Richard Fry (BSD President)
I am a retired Fire Officer and former Royal Air Force Radio Technician. I also served as an Officer in the Air Cadet Organisation for many years. Since retiring, my main focus, apart from Dowsing, is to teach ukulele for members of the University of the Third Age (U3A).
I was introduced to dowsing in 2018 by our then-President, Graham Wayt. Since joining his Group in Gower, near Swansea, I have become a member of the West Wales Dowsers Group. I was also fortunate to attend a workshop on ‘Finding Lost Objects’ with Christopher Strong the previous summer and I was really hooked after that.
I find the dowsing community absolutely full of interesting, talented and friendly people who are willing to share their skills and experiences. Having worked with youngsters in the past, I can see the potential of getting them involved and hope to promote the groups to which I belong to spread the word.
Apart from learning more about this wonderful Art I hope to share my experience of Health and Safety Management with individuals, groups and events where needed, and so add to the professionalism that I believe the Society stands for.
Jonquil began her career in the RAF where she served as a Loadmaster on VC10s. She later joined the Civil Service in the UK and served as far away as Hong Kong. Following a career of ‘service’ she settled in Plymouth and became a housekeeper on Drake’s Island, where she learned to dowse for water. Jonquil subsequently learnt to dowse for answers to most things in her daily life and has taught others how to dowse too. She has recently taught her neighbour’s daughter and hopes more youngsters will take up the craft. Jonquil also wants to promote dowsing and the BSD, and believes articles published in
mainstream and specialist magazines would spread the word. She has also served as Treasurer of the Plymouth Branch of the Royal Air Force Association for several years and hopes to use that experience to help the BSD move forward.
I’m a business and management journalist, author and editor, having written six books and recently edited and partly co-written the memoirs of a celebrated medium, Roy Mackay, I’m not a Large, I’m a Medium. I’ve worked as a writer and editor for several periodical publishers, for business schools and for the University of Oxford. I now work mostly as an editor for a global financial publication and as a ghostwriter. I’m also a spiritual and shamanic healer.
My interest in dowsing stems from a social gathering I went to almost by accident about four years ago where dowsing happened to be the subject of the evening. When we were asked whether anyone would like to try their hand at dowsing, I said yes, and discovered I could dowse (for water). Next day I bought dowsing rods from the British Society of Dowsers. Four months later the BSD asked for volunteers to help run the bookshop at its Symposium. I said yes to that as well. The symposium was an eye-opener for me, and looking back was life-changing; I heard some wonderful talks and met an array of very interesting people, all of whom were so friendly and welcoming. Through that one event many new doors were opened to me. This has continued ever since.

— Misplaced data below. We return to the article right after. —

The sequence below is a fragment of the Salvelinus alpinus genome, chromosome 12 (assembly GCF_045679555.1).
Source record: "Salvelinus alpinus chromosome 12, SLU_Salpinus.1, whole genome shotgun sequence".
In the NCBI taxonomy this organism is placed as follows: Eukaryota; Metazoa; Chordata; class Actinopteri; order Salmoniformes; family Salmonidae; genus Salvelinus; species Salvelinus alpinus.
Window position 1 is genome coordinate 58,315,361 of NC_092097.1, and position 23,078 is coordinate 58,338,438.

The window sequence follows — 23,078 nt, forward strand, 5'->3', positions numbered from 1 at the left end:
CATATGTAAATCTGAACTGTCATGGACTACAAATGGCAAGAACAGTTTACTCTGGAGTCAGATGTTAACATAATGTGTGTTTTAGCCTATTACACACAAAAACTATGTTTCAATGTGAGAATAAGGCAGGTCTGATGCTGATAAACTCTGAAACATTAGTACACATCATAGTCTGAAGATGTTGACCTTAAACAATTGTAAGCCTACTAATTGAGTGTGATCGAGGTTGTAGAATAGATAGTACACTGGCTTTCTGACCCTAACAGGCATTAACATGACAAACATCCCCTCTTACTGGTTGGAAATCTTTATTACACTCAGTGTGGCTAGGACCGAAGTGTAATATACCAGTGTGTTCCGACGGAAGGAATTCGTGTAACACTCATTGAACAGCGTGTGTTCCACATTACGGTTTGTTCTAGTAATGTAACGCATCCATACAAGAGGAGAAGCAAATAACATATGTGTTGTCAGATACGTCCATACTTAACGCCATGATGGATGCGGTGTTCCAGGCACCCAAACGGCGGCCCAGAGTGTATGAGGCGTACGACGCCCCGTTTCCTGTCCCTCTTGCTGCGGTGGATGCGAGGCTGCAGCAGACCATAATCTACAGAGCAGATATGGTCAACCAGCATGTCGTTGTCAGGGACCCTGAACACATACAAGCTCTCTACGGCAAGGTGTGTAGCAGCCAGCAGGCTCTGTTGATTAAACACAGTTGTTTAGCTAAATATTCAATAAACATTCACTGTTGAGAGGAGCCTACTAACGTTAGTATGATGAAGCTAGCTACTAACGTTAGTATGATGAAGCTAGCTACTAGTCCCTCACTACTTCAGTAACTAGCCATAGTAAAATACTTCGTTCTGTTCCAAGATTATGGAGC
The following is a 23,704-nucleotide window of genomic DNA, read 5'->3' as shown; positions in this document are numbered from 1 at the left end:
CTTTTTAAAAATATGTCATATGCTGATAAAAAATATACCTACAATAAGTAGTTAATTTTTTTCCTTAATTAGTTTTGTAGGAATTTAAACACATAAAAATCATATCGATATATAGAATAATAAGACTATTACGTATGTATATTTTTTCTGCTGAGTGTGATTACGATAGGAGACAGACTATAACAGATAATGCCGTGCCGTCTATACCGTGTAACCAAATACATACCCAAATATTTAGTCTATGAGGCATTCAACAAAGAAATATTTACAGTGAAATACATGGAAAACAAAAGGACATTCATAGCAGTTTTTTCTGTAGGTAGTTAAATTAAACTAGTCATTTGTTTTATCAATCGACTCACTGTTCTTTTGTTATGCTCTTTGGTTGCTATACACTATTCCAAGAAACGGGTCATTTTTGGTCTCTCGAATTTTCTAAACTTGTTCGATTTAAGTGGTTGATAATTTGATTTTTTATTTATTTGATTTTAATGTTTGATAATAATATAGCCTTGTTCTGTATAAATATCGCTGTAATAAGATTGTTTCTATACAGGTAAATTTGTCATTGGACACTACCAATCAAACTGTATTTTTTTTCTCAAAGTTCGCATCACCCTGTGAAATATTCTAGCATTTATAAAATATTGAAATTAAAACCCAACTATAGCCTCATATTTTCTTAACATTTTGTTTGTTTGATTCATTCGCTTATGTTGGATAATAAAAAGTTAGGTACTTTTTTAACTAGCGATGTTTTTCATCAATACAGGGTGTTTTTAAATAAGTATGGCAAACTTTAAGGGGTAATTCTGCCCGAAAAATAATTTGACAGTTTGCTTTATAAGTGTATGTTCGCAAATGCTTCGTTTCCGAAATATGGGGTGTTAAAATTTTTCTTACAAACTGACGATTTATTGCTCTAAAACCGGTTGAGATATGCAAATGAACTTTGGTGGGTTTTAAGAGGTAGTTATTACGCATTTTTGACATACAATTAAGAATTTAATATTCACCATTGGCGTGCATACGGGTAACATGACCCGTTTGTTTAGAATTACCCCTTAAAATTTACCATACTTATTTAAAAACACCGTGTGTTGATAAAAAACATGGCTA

I think the BSD has great potential and relevance, given the myriad ways in which it can be applied. I also believe that this is a time of awakening, when many people are thinking beyond conventional thought and practice. I think dowsing is likely to gain greater acceptance now than it has in the past.
Nick has experience in both scientific research and business. He is a PhD physicist, who having spent several years undertaking post-doctoral research on industrial contracts, switched to his current career in IT.
Living in west London and a member of Thames Dowsers, Nick is married with a young son, who he hopes will one day take up the art.
His interest in dowsing was piqued after watching the Tomorrow’s World program on the subject in 1978 and he later joined the BSD, being a member for more than 21 years. He is particularly interested in the academic study of dowsing, studying how it is practiced and its applications, which he communicates to the wider public through his own website and blog. Through this, he has become particularly well acquainted with the history of the BSD since its inception.
For several years now, he has been freely offering his time to the society, being a proof-reader for Dowsing Today, contributing articles himself and more recently helping to manage the web site. Since he was already helping with the society, it seemed appropriate to assist further as Trustee, starting at the end of last year.
He recognises along with its critics, that the council must act effectively to give the BSD a new sense of purpose. The future of the BSD is the priority, and he wants to help get it in a better position to serve the needs of all dowsers.